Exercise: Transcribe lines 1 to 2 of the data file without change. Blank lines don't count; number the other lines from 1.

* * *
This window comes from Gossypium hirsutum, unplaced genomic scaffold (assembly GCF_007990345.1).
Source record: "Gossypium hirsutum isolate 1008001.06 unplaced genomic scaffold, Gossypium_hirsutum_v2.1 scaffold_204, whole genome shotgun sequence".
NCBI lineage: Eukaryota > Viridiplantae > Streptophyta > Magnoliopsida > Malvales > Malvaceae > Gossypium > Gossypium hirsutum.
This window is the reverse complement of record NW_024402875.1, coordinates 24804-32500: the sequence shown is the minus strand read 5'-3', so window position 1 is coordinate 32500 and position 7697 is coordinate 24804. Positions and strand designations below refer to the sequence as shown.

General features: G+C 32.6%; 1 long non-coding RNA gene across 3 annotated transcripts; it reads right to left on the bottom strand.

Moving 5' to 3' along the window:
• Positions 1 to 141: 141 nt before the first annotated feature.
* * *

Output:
This window comes from Gossypium hirsutum, unplaced genomic scaffold (assembly GCF_007990345.1).
Source record: "Gossypium hirsutum isolate 1008001.06 unplaced genomic scaffold, Gossypium_hirsutum_v2.1 scaffold_204, whole genome shotgun sequence".